Pioneer Corporation has a new world-first on its hands – it has created the first ever 16-layer, read-only optical disc. It has a capacity of 400 GB and every single one of its layers has the same storage as a Blu-ray disc. Pop that one in your pipe, Sony.
This is a big breakthrough for disc technology because up until now it has been extremely difficult to get clear signals from each layer without all information getting mixed up in the adjacent ones. Pioneer reckons it has cracked it and that this significantly increases the feasibility of large-capacity optical discs, which it expects to become more and more necessary in the future, and “will greatly reduce the number of discs to be used and therefore contribute to the conservation of resources.”
However, if we learned one thing from the high definition disc wars, it’s that optical media is on its way out. Hard discs are considerably more practical when it comes to read and write speeds and have a huge advantage over discs because you can screw them securely into the inside of computer cases. That way, idiot members of government can’t leave them lying around on the underground.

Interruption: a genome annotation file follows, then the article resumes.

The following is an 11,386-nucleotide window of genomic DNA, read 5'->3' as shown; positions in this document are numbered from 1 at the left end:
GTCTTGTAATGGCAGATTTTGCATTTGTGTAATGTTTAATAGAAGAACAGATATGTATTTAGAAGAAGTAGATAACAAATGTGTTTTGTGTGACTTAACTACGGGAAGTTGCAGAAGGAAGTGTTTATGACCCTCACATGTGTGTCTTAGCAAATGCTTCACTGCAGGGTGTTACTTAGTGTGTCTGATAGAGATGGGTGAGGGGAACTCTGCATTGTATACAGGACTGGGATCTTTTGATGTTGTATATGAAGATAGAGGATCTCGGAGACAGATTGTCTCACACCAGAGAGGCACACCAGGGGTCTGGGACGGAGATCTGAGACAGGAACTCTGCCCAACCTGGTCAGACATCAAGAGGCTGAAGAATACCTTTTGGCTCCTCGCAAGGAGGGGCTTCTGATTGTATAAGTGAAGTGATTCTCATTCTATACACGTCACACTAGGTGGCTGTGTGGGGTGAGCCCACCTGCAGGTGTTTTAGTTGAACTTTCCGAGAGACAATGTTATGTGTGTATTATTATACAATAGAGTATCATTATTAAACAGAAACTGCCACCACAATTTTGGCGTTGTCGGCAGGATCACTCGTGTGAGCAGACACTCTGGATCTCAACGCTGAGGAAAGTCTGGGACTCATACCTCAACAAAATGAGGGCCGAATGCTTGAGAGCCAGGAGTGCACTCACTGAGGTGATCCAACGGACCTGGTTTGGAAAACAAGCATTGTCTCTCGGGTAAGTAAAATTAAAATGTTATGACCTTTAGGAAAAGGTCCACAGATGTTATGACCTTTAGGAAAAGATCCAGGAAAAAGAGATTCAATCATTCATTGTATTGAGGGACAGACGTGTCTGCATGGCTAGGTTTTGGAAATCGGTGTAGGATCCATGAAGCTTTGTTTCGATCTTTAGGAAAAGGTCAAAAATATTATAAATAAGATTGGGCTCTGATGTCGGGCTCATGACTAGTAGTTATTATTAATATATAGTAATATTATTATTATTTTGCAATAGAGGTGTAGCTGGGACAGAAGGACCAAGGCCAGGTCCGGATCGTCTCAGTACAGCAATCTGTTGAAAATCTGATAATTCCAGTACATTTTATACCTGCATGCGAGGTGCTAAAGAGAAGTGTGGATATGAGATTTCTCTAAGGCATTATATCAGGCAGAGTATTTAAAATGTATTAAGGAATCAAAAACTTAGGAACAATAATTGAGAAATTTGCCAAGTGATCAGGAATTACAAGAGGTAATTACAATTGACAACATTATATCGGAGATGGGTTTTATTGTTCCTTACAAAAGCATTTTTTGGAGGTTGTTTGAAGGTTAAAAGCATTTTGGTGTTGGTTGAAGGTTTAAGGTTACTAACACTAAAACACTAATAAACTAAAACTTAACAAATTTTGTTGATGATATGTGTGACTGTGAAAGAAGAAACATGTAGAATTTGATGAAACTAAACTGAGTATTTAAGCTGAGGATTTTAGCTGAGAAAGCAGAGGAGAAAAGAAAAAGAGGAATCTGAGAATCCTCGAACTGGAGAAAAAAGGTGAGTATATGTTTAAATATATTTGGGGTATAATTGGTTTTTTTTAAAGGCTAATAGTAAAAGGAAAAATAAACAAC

Here’s where this gets really interesting though – the press release reads: “Since the optical specifications of the objective lens, such as NA (Numerical Aperture), are the same as those for the existing BD discs, it is possible to maintain compatibility between the new 16-layer optical disc and the BD discs.”
I’m not sure if that means Blu-ray disc players will (in theory) be able to read the same 400GB discs or that the future players will be backwards compatible with both. The latter seems more likely, guess the super-HD wars are definitely on then.
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